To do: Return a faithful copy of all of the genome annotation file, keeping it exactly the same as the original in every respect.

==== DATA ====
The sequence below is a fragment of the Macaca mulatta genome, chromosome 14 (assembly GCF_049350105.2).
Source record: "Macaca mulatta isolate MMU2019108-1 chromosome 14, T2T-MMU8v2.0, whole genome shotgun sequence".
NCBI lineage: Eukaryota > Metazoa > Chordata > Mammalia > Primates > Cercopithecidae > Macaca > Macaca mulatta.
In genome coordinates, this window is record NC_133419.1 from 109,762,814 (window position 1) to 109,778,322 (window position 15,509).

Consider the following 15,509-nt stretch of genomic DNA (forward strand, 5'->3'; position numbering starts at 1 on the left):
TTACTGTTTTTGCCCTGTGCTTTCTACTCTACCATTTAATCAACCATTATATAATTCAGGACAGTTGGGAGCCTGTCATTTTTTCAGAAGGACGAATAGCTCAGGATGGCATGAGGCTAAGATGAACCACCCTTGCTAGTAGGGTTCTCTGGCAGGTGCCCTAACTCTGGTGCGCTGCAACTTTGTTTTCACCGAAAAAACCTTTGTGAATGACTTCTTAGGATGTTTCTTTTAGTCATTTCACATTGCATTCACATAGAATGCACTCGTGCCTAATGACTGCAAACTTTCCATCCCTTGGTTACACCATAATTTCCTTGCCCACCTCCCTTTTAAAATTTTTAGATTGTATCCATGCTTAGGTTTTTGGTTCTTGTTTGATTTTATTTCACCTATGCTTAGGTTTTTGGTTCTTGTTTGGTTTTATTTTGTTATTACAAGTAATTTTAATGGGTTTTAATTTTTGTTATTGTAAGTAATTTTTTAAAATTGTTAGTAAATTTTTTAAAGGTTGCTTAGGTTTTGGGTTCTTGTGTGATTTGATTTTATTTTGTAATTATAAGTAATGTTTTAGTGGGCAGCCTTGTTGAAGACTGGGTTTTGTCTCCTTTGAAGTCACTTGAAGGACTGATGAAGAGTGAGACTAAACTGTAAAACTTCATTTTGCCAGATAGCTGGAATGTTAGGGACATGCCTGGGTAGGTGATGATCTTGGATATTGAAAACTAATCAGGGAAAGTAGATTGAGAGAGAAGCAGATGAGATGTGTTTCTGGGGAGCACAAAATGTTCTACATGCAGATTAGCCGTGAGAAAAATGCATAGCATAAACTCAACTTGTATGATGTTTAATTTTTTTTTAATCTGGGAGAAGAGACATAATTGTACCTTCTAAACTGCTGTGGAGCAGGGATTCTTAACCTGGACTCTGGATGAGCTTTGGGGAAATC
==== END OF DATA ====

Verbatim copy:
The sequence below is a fragment of the Macaca mulatta genome, chromosome 14 (assembly GCF_049350105.2).
Source record: "Macaca mulatta isolate MMU2019108-1 chromosome 14, T2T-MMU8v2.0, whole genome shotgun sequence".
NCBI lineage: Eukaryota > Metazoa > Chordata > Mammalia > Primates > Cercopithecidae > Macaca > Macaca mulatta.
In genome coordinates, this window is record NC_133419.1 from 109,762,814 (window position 1) to 109,778,322 (window position 15,509).

Consider the following 15,509-nt stretch of genomic DNA (forward strand, 5'->3'; position numbering starts at 1 on the left):
TTACTGTTTTTGCCCTGTGCTTTCTACTCTACCATTTAATCAACCATTATATAATTCAGGACAGTTGGGAGCCTGTCATTTTTTCAGAAGGACGAATAGCTCAGGATGGCATGAGGCTAAGATGAACCACCCTTGCTAGTAGGGTTCTCTGGCAGGTGCCCTAACTCTGGTGCGCTGCAACTTTGTTTTCACCGAAAAAACCTTTGTGAATGACTTCTTAGGATGTTTCTTTTAGTCATTTCACATTGCATTCACATAGAATGCACTCGTGCCTAATGACTGCAAACTTTCCATCCCTTGGTTACACCATAATTTCCTTGCCCACCTCCCTTTTAAAATTTTTAGATTGTATCCATGCTTAGGTTTTTGGTTCTTGTTTGATTTTATTTCACCTATGCTTAGGTTTTTGGTTCTTGTTTGGTTTTATTTTGTTATTACAAGTAATTTTAATGGGTTTTAATTTTTGTTATTGTAAGTAATTTTTTAAAATTGTTAGTAAATTTTTTAAAGGTTGCTTAGGTTTTGGGTTCTTGTGTGATTTGATTTTATTTTGTAATTATAAGTAATGTTTTAGTGGGCAGCCTTGTTGAAGACTGGGTTTTGTCTCCTTTGAAGTCACTTGAAGGACTGATGAAGAGTGAGACTAAACTGTAAAACTTCATTTTGCCAGATAGCTGGAATGTTAGGGACATGCCTGGGTAGGTGATGATCTTGGATATTGAAAACTAATCAGGGAAAGTAGATTGAGAGAGAAGCAGATGAGATGTGTTTCTGGGGAGCACAAAATGTTCTACATGCAGATTAGCCGTGAGAAAAATGCATAGCATAAACTCAACTTGTATGATGTTTAATTTTTTTTTAATCTGGGAGAAGAGACATAATTGTACCTTCTAAACTGCTGTGGAGCAGGGATTCTTAACCTGGACTCTGGATGAGCTTTGGGGAAATC